Spend Less Time In the Gym

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The days of spending an hour slaving away on the stair stepper, then another hour and a half working out with weights, are over. Most normal people with jobs, kids, school, amongst other things, don’t have time for that. It’s simply just not smart. There’s a smarter way to build muscle and lose body fat.

 

For everyone reading, actual training in the gym comes down to two categories—volume and intensity. In this article, I will cover both of those concepts and give you things to consider when thinking about each in regard to your training.

 

 

Doing More Isn’t Always Better

Volume is essentially broken down into how many minutes of cardio you do, how many sets you do, and how many reps you do—the total amount of work you do when you are in the gym. In my opinion, too much volume is the killer for most people.

 

The more cardio you do, the more weight you lose. Why? Is it because you “burned more calories”? As a trainer, I would much rather you take that hour of cardio you’re doing, cut it down, and use it towards meal prepping or researching what carbs do to your blood sugar.

 

Most people just burn more calories without taking into consideration what it does to their body. Little do they know they’re putting their body in starvation mode, and actually making them gain weight in the long term. But that’s a different topic for a different article. If you would like an overview on that leave a message in the comments or reach out.

 

Spend Less Time In the Gym - Fitness, rest and recovery, muscle gain, training plan, training intensity, total training volume

 

The more sets you do or reps you do builds more muscle and burns more fat. Again, why is this? Take into consideration your recovery. If you just keep bashing your muscles with a chest day of seven exercises with 4 sets of 15 reps each exercise, twice a week, how is your body recovering from that? That’s just one body part. Total the amount of work your body endures over a week span and evaluate the amount of time you spend in recovery—it’s eye-opening. Trust me.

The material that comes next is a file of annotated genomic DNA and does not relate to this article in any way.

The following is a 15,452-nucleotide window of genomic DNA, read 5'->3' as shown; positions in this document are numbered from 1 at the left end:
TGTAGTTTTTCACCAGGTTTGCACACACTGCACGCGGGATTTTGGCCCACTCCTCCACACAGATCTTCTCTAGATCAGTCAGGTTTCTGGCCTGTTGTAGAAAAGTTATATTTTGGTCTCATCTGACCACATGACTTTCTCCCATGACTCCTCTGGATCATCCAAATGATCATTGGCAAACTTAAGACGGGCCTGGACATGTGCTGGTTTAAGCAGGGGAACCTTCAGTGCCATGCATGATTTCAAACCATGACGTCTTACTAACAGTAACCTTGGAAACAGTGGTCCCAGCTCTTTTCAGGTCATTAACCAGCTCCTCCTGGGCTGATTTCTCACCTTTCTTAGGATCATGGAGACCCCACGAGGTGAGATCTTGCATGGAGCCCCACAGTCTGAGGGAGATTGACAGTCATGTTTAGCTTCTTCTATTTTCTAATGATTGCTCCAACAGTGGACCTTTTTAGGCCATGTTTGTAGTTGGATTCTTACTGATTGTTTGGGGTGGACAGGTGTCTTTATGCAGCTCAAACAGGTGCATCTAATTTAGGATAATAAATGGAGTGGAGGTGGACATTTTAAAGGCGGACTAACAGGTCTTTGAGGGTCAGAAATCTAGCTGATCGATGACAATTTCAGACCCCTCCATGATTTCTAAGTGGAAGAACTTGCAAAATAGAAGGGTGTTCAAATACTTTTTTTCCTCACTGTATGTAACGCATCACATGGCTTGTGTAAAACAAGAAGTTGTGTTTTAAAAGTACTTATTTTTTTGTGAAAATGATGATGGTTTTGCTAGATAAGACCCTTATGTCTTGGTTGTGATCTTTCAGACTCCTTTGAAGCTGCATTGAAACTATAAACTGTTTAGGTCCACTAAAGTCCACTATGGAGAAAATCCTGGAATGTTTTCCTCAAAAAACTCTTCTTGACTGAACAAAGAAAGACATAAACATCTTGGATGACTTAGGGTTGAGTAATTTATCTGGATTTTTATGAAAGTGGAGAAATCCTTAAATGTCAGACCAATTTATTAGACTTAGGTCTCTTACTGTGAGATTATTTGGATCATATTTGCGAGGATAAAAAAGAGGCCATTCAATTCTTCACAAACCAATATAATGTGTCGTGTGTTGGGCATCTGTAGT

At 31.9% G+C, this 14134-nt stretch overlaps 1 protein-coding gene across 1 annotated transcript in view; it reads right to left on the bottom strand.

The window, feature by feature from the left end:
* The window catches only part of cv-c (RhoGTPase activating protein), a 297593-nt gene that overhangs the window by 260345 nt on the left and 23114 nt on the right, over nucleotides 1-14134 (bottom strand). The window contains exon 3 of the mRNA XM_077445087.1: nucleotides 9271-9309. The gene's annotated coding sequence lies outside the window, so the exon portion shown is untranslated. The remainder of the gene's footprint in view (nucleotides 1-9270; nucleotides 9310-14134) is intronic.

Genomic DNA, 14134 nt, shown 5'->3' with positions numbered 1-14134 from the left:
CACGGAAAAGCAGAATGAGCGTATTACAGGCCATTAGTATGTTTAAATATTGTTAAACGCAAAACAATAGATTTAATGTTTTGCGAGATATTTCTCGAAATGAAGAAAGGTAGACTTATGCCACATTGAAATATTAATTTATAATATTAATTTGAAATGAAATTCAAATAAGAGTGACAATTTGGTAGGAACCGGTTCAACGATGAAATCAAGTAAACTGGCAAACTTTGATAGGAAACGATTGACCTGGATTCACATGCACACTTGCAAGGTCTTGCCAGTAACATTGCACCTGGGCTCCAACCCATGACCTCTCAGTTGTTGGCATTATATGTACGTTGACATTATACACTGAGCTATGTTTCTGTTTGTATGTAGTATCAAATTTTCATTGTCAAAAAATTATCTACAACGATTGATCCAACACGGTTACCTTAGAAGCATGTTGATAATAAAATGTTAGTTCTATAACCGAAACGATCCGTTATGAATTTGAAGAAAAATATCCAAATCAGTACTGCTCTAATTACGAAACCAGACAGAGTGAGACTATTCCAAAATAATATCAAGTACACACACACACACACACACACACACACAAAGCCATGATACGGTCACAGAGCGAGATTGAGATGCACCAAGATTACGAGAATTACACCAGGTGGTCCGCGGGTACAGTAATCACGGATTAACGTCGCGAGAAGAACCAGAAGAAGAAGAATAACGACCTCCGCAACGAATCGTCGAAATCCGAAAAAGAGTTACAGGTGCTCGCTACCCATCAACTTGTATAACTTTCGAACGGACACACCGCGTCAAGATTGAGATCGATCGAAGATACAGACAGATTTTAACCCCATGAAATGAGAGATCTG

You must give your body adequate time to recover from the work you’re doing to it. When there’s too much volume your body can’t recover enough to adapt, and instead gets beat down consistently. This leads to all sorts of problems, including exhaustion, higher stress, brain fog, poor sleep quality, and lack of appetite, just to name a few.

 

Increase Your Intensity

Intensity is the other variable that goes into training that we talked about earlier. In simple terms, this is how hard your body is working and how much you’re pushing yourself to 100% maximal effort, every time.

 

Now you might think that if you’re doing all those sets and reps, you’re pushing myself. Okay, let me ask you if you’re doing all those reps and sets, are you really pushing yourself as hard as you can? Are you really pushing yourself to a point of exhaustion during every one of those 12 reps? Save the thinking, I can answer that no, you’re not. You’re going through the motions chasing the “pump” or following a certain workout because that’s what some Instagram person put out.

 

If I told you to do two sets of squats, one set of eight and one set of 12, you’d look at me like I had three heads, and none of them had a brain. But I urge you to find a weight for those two sets that are within the rep range of 6-12 (the rep range for hypertrophy and muscle growth) that challenges you. I want you to be challenged you to the point where you either come close to failure, or hit failure, and once you complete those two sets, move onto the next exercise.

 

 

By increasing your intensity, you will approach sets with a mentality to really push yourself and maximize your body’s output, rather than just trying to hit a number of reps and sets. Do this week after week, and I can guarantee you will see progress, which should be the sole standard to measure an effective workout.

 

The Takeaway

To take some tangibles away, this is what I would suggest for volume for strength workouts.

 

  • For larger body parts (chest, back, legs, shoulders) eight to ten working sets will do you well.
  • For smaller body parts, (bicep, tricep, calves) six to eight working sets should work.

 

As far as cardio, that all depends on your current body fat, nutrition, and a whole lot of other things. Generally speaking, 3-4 days a week of about 20 minutes should be a good gauge to see if you need more or less. Push yourself more mentally and physically with what you have, as opposed to trying to pile more on top of things that aren’t working already.





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